South Korean President Moon Jae-in will meet North Korean leader Kim Jong Un in the North Korean capital later this month to discuss ways to "denuclearize the Korean Peninsula," Moon's special envoy to Pyongyang said Thursday.
At a news conference aired on South Korean TV and reported by the South Korean news agency Yonhap, the envoy, Chung Eui-yong, said the meeting — the third between the two leaders — would be Sept. 18 to 20 in Pyongyang.
"High-level negotiations" to work out the details will begin next week, Chung, the head of South Korea's National Security Office, said a day after he returned from leading a delegation to the North.
Kim and Moon previously met in the border village of Panmunjom on May 26 and on April 27, when they signed a historic declaration pledging a common goal of "complete denuclearization" of the Korean Peninsula.
Chung said Kim reaffirmed again this week his commitment to denuclearization and promised to work with the United States to that end, Yonhap reported.
The Korean Central News Agency, Pyongyang's official news service, reported that Kim reassured the delegation that he remains eager to "completely remove the danger of armed conflict and horror of war from the Korean Peninsula and turn it into the cradle of peace without nuclear weapons and free from nuclear threat," according to Yonhap.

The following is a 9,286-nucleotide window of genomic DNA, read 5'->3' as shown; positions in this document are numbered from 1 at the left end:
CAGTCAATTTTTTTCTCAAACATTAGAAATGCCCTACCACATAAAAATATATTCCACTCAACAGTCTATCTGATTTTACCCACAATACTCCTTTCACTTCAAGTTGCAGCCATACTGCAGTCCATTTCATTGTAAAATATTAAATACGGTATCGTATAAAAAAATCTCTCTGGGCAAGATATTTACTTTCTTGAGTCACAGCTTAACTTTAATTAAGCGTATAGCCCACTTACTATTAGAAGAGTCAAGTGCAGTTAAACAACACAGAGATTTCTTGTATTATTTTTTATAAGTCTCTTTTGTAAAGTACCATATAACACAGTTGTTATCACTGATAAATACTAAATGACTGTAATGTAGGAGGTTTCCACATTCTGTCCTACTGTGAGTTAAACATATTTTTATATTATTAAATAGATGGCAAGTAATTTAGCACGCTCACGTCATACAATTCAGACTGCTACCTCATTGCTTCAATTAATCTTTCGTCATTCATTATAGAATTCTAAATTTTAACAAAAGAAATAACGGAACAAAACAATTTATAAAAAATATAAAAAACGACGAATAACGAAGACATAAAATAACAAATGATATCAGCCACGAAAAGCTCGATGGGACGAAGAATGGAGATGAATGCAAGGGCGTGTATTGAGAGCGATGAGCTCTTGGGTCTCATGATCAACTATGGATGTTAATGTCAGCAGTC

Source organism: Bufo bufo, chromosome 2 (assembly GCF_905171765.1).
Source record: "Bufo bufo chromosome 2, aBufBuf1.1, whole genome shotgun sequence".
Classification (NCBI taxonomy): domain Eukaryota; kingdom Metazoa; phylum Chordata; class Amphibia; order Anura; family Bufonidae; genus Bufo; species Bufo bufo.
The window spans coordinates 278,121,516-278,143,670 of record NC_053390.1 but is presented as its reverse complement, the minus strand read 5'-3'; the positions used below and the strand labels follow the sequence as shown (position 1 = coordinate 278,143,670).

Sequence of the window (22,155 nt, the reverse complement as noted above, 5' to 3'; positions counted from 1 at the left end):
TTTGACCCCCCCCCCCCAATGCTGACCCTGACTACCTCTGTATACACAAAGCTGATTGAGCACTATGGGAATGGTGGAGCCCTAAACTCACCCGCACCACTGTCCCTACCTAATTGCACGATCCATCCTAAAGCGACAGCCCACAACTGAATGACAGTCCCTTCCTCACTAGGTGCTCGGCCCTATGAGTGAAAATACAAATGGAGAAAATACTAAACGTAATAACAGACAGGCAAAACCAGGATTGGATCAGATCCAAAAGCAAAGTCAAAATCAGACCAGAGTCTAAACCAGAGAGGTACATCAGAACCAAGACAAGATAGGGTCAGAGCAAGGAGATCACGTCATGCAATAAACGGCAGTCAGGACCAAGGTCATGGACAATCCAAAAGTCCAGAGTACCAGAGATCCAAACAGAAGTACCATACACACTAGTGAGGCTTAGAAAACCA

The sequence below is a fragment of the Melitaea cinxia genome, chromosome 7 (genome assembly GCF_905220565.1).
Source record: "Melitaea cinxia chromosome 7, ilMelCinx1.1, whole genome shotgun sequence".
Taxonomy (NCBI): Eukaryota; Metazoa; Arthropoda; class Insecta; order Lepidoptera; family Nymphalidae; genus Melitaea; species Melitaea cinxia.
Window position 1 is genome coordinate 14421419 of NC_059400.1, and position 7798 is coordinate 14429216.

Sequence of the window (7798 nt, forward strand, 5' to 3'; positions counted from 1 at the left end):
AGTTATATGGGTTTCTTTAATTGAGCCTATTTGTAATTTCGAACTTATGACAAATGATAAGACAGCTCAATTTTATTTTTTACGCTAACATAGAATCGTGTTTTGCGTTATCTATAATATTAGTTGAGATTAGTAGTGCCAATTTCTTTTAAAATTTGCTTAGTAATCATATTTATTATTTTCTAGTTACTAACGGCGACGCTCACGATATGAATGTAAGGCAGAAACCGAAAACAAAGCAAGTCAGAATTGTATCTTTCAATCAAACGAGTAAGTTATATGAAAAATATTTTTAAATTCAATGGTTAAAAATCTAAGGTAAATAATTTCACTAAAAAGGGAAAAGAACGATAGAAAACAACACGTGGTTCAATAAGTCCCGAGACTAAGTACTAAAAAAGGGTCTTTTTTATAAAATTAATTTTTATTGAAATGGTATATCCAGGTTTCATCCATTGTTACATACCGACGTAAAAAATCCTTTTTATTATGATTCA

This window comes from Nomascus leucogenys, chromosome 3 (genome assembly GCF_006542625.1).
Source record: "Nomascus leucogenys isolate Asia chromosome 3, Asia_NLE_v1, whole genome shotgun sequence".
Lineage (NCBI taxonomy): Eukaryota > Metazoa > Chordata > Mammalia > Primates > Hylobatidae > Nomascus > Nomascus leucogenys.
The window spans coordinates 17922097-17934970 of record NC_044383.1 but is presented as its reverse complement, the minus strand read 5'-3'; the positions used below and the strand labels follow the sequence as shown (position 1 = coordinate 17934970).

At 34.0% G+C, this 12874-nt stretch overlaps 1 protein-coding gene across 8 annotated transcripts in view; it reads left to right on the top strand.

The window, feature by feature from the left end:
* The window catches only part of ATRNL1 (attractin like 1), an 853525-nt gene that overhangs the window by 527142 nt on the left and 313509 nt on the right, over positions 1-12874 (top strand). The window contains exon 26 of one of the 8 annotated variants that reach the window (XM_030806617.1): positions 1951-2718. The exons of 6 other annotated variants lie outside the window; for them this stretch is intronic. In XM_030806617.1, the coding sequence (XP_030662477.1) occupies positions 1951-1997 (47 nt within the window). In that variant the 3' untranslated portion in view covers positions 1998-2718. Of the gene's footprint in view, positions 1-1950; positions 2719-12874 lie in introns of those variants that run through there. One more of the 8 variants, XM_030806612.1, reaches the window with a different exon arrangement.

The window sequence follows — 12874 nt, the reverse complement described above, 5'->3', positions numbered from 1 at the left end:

U.S. officials have insisted that a peace declaration, which many see as a precursor to the North eventually calling for the removal of all U.S. troops from the Korean Peninsula, can't come before North Korea takes more concrete action toward abandoning its nuclear weapons.
Such steps may include providing an account of the components of its nuclear program, allowing outside inspections and giving up a certain number of its nuclear weapons during the early stages of the negotiations.
South Korean officials said an end-of-war declaration would be among the issues discussed in the meetings between the South Korean envoys and North Korean officials.
The Korean War ended with an armistice, leaving the peninsula technically still at war. Moon has made an end-of-war declaration an important premise of his peace agenda with North Korea.
While an end-of-war declaration wouldn't imply a legally binding peace treaty, experts say it could create political momentum that would make it easier for North Korea to steer the discussions toward a peace regime, diplomatic recognition, economic benefits and security concessions.
North Korea has accused the United States of making "unilateral and gangster-like" demands for denuclearization and of holding back on the end-of-war declaration. North Korea's Foreign Ministry on Tuesday published a long statement on its website saying an end-of-war declaration would be a necessary trust-building step that would "manifest the political will to establish the lasting and stable peace regime on the Korean Peninsula."